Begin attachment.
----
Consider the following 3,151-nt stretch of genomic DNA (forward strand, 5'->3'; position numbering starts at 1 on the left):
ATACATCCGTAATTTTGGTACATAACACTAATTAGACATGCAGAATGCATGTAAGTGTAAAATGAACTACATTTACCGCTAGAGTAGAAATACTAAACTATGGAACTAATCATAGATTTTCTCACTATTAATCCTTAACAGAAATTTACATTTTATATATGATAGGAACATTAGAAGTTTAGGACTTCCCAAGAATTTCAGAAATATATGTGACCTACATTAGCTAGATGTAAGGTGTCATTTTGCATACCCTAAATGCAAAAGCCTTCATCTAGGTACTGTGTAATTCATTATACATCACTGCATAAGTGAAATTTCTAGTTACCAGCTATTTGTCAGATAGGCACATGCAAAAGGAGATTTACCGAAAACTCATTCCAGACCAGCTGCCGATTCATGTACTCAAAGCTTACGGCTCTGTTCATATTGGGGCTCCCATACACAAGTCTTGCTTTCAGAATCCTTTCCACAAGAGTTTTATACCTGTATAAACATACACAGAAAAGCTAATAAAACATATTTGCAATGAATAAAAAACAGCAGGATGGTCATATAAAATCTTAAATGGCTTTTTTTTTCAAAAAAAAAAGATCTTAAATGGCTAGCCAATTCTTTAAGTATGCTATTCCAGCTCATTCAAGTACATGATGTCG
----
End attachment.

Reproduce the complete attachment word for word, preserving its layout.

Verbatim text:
Consider the following 3,151-nt stretch of genomic DNA (forward strand, 5'->3'; position numbering starts at 1 on the left):
ATACATCCGTAATTTTGGTACATAACACTAATTAGACATGCAGAATGCATGTAAGTGTAAAATGAACTACATTTACCGCTAGAGTAGAAATACTAAACTATGGAACTAATCATAGATTTTCTCACTATTAATCCTTAACAGAAATTTACATTTTATATATGATAGGAACATTAGAAGTTTAGGACTTCCCAAGAATTTCAGAAATATATGTGACCTACATTAGCTAGATGTAAGGTGTCATTTTGCATACCCTAAATGCAAAAGCCTTCATCTAGGTACTGTGTAATTCATTATACATCACTGCATAAGTGAAATTTCTAGTTACCAGCTATTTGTCAGATAGGCACATGCAAAAGGAGATTTACCGAAAACTCATTCCAGACCAGCTGCCGATTCATGTACTCAAAGCTTACGGCTCTGTTCATATTGGGGCTCCCATACACAAGTCTTGCTTTCAGAATCCTTTCCACAAGAGTTTTATACCTGTATAAACATACACAGAAAAGCTAATAAAACATATTTGCAATGAATAAAAAACAGCAGGATGGTCATATAAAATCTTAAATGGCTTTTTTTTTCAAAAAAAAAAGATCTTAAATGGCTAGCCAATTCTTTAAGTATGCTATTCCAGCTCATTCAAGTACATGATGTCG